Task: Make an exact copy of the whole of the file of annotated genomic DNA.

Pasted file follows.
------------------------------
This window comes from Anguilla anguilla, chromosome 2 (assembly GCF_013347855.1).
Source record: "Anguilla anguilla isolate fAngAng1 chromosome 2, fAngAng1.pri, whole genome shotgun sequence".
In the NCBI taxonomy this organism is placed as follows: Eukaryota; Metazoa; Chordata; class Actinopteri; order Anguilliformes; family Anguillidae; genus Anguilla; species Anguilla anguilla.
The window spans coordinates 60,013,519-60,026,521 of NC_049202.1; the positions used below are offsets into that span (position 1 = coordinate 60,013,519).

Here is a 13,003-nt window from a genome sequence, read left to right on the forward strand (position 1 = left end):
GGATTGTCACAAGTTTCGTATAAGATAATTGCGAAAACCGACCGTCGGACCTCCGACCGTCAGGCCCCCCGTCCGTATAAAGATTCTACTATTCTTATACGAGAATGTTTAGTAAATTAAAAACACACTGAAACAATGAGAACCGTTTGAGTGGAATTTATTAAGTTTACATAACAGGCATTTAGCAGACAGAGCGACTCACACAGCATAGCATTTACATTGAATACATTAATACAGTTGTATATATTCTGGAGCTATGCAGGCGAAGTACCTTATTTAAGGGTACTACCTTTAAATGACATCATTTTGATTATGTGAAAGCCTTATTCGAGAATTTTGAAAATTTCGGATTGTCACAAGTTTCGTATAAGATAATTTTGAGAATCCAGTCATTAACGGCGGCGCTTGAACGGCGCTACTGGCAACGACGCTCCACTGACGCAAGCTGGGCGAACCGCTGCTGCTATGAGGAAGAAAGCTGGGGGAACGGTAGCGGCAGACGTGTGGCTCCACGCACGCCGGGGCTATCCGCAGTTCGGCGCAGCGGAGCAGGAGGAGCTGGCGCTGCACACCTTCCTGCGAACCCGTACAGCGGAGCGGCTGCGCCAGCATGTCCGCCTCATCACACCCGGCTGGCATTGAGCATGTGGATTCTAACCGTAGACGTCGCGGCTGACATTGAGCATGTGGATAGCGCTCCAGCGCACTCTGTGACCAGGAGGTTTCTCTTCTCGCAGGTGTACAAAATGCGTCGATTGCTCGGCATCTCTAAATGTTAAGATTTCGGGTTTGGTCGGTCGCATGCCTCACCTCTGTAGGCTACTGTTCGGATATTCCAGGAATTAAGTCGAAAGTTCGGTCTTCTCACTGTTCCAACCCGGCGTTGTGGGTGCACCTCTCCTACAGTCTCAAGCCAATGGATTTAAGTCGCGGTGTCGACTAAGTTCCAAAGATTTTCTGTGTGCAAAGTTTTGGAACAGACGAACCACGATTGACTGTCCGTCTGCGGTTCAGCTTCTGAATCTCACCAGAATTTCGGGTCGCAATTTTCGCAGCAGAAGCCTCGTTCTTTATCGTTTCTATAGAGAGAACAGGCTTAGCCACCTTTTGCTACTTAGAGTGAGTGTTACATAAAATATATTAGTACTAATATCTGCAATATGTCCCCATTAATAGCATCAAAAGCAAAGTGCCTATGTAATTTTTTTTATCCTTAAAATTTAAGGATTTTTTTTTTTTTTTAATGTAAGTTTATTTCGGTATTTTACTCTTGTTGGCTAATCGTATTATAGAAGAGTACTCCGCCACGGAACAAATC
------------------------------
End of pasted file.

This window comes from Anguilla anguilla, chromosome 2 (assembly GCF_013347855.1).
Source record: "Anguilla anguilla isolate fAngAng1 chromosome 2, fAngAng1.pri, whole genome shotgun sequence".
In the NCBI taxonomy this organism is placed as follows: Eukaryota; Metazoa; Chordata; class Actinopteri; order Anguilliformes; family Anguillidae; genus Anguilla; species Anguilla anguilla.
The window spans coordinates 60,013,519-60,026,521 of NC_049202.1; the positions used below are offsets into that span (position 1 = coordinate 60,013,519).

Here is a 13,003-nt window from a genome sequence, read left to right on the forward strand (position 1 = left end):
GGATTGTCACAAGTTTCGTATAAGATAATTGCGAAAACCGACCGTCGGACCTCCGACCGTCAGGCCCCCCGTCCGTATAAAGATTCTACTATTCTTATACGAGAATGTTTAGTAAATTAAAAACACACTGAAACAATGAGAACCGTTTGAGTGGAATTTATTAAGTTTACATAACAGGCATTTAGCAGACAGAGCGACTCACACAGCATAGCATTTACATTGAATACATTAATACAGTTGTATATATTCTGGAGCTATGCAGGCGAAGTACCTTATTTAAGGGTACTACCTTTAAATGACATCATTTTGATTATGTGAAAGCCTTATTCGAGAATTTTGAAAATTTCGGATTGTCACAAGTTTCGTATAAGATAATTTTGAGAATCCAGTCATTAACGGCGGCGCTTGAACGGCGCTACTGGCAACGACGCTCCACTGACGCAAGCTGGGCGAACCGCTGCTGCTATGAGGAAGAAAGCTGGGGGAACGGTAGCGGCAGACGTGTGGCTCCACGCACGCCGGGGCTATCCGCAGTTCGGCGCAGCGGAGCAGGAGGAGCTGGCGCTGCACACCTTCCTGCGAACCCGTACAGCGGAGCGGCTGCGCCAGCATGTCCGCCTCATCACACCCGGCTGGCATTGAGCATGTGGATTCTAACCGTAGACGTCGCGGCTGACATTGAGCATGTGGATAGCGCTCCAGCGCACTCTGTGACCAGGAGGTTTCTCTTCTCGCAGGTGTACAAAATGCGTCGATTGCTCGGCATCTCTAAATGTTAAGATTTCGGGTTTGGTCGGTCGCATGCCTCACCTCTGTAGGCTACTGTTCGGATATTCCAGGAATTAAGTCGAAAGTTCGGTCTTCTCACTGTTCCAACCCGGCGTTGTGGGTGCACCTCTCCTACAGTCTCAAGCCAATGGATTTAAGTCGCGGTGTCGACTAAGTTCCAAAGATTTTCTGTGTGCAAAGTTTTGGAACAGACGAACCACGATTGACTGTCCGTCTGCGGTTCAGCTTCTGAATCTCACCAGAATTTCGGGTCGCAATTTTCGCAGCAGAAGCCTCGTTCTTTATCGTTTCTATAGAGAGAACAGGCTTAGCCACCTTTTGCTACTTAGAGTGAGTGTTACATAAAATATATTAGTACTAATATCTGCAATATGTCCCCATTAATAGCATCAAAAGCAAAGTGCCTATGTAATTTTTTTTATCCTTAAAATTTAAGGATTTTTTTTTTTTTTTAATGTAAGTTTATTTCGGTATTTTACTCTTGTTGGCTAATCGTATTATAGAAGAGTACTCCGCCACGGAACAAATC